Here are the basics of what you need to know about CBD and health.
“I do believe that cannabidiol has potential, absolutely,” Dr. Yasmin Hurd, a neuroscientist at Mount Sinai Hospital in New York City, told TODAY. Hurd’s research suggests CBD can may have positive effects on opioid addicts.
CBD is everywhere lately — in skin care, coffee and even pet treats. But is it really all it’s hyped up to be?
Arthritis Foundation offers guidelines for CBD use
CBD is the abbreviation for cannabidiol, one of the many cannabinoids, or chemical compounds, found in marijuana and hemp.
Advocates say CBD, or cannabidiol, which comes from hemp and marijuana, can help with anxiety, pain relief and provide a slew of other benefits. And while many experts agree that CBD has potential, there are still a lot of unknowns.
The FDA has tested various products and found that many didn’t have the amount of CBD they had advertised, and has often sent warning letters to companies that make unfounded health claims.
You’re probably already familiar with tetrahydrocannabinol, or THC, which is another compound found in the cannabis plant and its main psychoactive component. But unlike THC, CBD is not psychoactive. In other words, it’s not what gets you stoned. It’s also different from medical marijuana, which has been shown to reduce pain.
The new rules proposed by the DEA last month were the result of an opinion written by lawyers in the DOJ’s Office of Legal Counsel in June 2018, while Sessions was still attorney general. The opinion concluded that the Single Convention treaty required the DEA to “monopolize” the exchange of all legal marijuana for research. The existing set-up — letting the University of Mississippi grow and ship marijuana — didn’t satisfy the Single Convention treaty, the memo concluded, and the DEA needed a new framework in which the agency takes control of the cannabis before distributing it to scientists.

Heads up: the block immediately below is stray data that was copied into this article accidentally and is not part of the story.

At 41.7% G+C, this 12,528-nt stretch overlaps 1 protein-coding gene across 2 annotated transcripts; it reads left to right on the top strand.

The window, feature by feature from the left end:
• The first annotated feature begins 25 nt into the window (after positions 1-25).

However, the DEA still classifies marijuana as a Schedule I drug — a restrictive category reserved for substances believed to have no medical value and be susceptible to abuse. The DEA has repeatedly said it won’t support reclassifying marijuana because there aren’t well-controlled studies or scientific evidence approved by the Food and Drug Administration to show medical benefits. Yet scientists say that if evidence of those benefits is ever going to exist, they need to put real-world weed — not what’s made available from the University of Mississippi — through these studies.
Jeff Sessions pumps the brakes
The proposed regulations, the spokesman added, “could permit a greater range of product available for scientific research.”
But she was not happy with the weed she received.
This sets up a paradox, in which practically no one can show through an FDA-approved clinical trial that the cannabis products on the market are safe or beneficial because researchers can’t legally study them.